Lastly, we have the structure of the essay as a whole. Basically, you need a beginning, a middle, and an end. And each of these sections needs to feel and read like a beginning, a middle, and an end. But these sections are more commonly referred to as an introduction, a body, and a conclusion. The simplest way to think of these sections in an essay and their functions is like this: tell your readers what you plan to tell them (introduction), then tell the readers what you need to tell them (body), then tell your readers what you have told them (conclusion). It really is that simple. Essentially, this kind of structure in essays is a way of packaging information so that it can be best understood. There is content and form, structure provides the form, and the two work together. Good content in a poorly structured essay is not an effective way of informing readers.
Within the essay you need to ensure a logical continuity of thought. If you are informing readers about, for instance, the relationship between salt intake and physical health, you do not want to make a foray into the history of salt, its production in India, how Bede left a small packet to his brother monks when he died (because it was so rare), and so on. All of this could be informative, but it is not relevant to the topic. When writing to inform you absolutely must make it a priority to stay focused and on task, no matter how tempting or interesting any asides might be.
Nevertheless, you do want to provide, in as much as it may matter, an overall understanding of the issue at hand. If the task is to provide a overall information, and not just a position or argument, you will want to take a more balanced approach. This can be particularly challenging when discussing divisive or galvanising political, religious, or social issues. One of the things that you should strive for in your academic writing, whether you are writing to inform or put forward an argument, is objectivity. When presenting other positions or contrary arguments, it is best to take a clear, neutral, and factual approach. And where you might disagree, never attack or denounce a person directly.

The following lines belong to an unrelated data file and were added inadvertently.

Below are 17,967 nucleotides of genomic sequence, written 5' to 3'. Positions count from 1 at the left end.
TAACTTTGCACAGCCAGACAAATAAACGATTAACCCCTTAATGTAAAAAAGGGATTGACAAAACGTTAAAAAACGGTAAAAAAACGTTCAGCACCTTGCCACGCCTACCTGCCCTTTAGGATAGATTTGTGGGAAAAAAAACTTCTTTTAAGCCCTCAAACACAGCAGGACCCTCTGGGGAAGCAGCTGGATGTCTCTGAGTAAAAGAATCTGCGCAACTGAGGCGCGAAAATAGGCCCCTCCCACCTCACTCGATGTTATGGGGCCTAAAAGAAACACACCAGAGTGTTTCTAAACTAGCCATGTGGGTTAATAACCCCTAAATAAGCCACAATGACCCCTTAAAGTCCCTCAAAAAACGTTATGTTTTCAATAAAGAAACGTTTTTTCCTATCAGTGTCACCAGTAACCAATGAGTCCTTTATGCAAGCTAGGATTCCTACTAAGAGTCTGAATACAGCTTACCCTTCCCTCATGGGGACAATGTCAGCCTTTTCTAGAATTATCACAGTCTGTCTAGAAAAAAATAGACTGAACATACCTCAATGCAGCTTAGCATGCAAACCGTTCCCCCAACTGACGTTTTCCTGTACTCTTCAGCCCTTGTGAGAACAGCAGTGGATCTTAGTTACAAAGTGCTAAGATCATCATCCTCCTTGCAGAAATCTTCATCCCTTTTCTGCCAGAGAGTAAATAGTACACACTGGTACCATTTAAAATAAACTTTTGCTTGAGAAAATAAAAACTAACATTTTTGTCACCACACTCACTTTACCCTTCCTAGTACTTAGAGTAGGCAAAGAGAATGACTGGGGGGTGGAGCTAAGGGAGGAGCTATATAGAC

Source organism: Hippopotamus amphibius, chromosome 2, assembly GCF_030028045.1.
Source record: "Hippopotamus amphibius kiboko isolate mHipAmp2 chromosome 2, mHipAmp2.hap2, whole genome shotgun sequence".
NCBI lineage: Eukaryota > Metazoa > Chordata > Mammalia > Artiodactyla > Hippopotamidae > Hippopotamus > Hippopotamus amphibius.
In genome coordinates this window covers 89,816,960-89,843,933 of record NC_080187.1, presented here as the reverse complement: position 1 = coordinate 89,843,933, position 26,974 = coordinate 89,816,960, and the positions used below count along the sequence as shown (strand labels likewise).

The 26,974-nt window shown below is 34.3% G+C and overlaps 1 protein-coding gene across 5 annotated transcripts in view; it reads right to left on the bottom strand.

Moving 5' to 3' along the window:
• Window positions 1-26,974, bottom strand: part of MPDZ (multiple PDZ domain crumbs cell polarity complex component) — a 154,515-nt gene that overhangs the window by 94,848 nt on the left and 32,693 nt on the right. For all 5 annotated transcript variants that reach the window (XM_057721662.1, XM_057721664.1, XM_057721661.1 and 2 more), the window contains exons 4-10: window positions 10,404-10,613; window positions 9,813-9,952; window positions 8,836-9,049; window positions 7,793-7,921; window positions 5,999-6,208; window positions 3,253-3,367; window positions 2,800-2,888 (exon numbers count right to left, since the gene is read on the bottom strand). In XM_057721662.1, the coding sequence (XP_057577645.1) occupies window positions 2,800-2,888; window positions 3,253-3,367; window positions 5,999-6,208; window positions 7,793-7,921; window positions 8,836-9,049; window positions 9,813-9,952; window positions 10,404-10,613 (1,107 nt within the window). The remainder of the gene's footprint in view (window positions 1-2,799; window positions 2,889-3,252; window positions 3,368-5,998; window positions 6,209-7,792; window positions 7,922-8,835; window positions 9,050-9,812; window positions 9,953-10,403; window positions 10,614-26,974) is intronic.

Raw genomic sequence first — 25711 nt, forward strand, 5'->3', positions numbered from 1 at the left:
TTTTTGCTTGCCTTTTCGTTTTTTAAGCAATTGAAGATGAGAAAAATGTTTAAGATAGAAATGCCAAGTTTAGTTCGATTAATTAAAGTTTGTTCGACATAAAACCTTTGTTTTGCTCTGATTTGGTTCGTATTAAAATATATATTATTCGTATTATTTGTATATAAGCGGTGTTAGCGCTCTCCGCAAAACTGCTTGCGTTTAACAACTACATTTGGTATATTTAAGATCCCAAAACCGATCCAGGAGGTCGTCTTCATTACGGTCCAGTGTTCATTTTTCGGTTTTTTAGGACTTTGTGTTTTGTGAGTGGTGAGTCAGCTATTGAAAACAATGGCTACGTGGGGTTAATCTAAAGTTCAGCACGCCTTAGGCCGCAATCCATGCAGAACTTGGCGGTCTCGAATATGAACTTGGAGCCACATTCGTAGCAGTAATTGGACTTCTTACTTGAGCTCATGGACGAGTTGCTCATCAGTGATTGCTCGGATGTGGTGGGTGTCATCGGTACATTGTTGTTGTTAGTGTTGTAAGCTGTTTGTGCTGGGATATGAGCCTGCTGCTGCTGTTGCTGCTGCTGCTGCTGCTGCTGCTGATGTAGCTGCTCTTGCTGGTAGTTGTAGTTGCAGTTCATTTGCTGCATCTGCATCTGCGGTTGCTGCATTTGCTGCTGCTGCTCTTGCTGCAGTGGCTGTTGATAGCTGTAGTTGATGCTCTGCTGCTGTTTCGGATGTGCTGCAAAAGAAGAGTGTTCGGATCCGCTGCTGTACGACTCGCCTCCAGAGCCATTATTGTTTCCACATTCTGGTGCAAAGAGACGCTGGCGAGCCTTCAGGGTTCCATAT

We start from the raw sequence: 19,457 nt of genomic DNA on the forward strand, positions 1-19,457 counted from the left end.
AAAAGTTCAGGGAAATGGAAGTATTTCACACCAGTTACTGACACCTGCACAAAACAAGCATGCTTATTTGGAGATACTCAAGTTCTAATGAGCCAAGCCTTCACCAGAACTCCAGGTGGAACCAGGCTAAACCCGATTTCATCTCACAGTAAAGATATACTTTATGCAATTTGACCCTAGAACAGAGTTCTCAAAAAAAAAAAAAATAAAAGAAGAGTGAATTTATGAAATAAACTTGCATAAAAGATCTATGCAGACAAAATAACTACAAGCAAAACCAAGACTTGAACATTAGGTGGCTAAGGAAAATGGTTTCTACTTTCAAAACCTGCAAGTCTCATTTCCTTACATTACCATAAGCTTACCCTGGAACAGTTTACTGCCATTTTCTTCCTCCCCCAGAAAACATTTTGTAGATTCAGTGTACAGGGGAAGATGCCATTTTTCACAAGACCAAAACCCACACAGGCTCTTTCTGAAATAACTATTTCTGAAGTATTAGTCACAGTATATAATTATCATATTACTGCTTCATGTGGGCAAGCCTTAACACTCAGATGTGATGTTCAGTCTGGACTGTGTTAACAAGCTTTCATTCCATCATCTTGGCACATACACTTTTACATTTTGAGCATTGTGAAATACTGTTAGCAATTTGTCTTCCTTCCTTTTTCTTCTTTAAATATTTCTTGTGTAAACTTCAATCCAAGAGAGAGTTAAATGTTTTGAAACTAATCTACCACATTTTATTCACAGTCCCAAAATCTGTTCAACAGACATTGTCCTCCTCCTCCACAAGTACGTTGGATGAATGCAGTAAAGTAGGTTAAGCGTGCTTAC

You want to give readers as much information as possible; however, you want to present the information in a way that is clear and accessible. One of the standard models for this kind of ‘delivery’ is the baking recipe. When looking at a recipe there is usually a short and relevant introduction to what is being baked. Then a step by step guide for how to reproduce the dish. All of the information is expressed in a clear and ordered way, and a recipe limits itself to the most important facts. Nothing extraneous.
Additionally, something that helps is to keep as much of your essay in the present tense as you can. This can be especially strange when you are talking about someone who is dead. Still, “Shakespeare says in Hamlet” is more vivid and feels more relevant than “Shakespeare said…”.
Mind the G.A.P.
One helpful acronym for informative writing is keeping in mind your Genre, Audience, and Purpose (GAP).
- The Genre is simply the kind of informational writing you will do. Are you explaining how something works or describing how something works? The two are not necessarily the same thing, and the information that you provide readers should be keyed to the genre in which you are writing. One of the stand outs for an informational essay is facts. You will want to include lots of facts and data in your essay, and prefer these over arguments and opinions (unless the arguments and opinions are part of your facts).
- The Audience is often a strange thing for students to think about. Even people who think about and teach academic writing for a profession find the notion of audience strange, since who a writer envisions as an audience is a fictional construction. And though you may write for a general audience, often only an instructor or marker is going to read the work. Still, for an informational essay, the easiest audience to imagine is one where anybody can pick up your essay and understand it and benefit from having read it.
- And the Purpose. This is also often silly, since the purpose is to get a good grade. Still, the purpose of providing information is to inform, and in some ways, to teach. If you think of yourself not as a writer but as an information provider (like a tour guide) then your essay will be set on the right path.
And if you aren’t certain about what goes into an informative essay we recommend acquiring a model essay to serve you as a guide.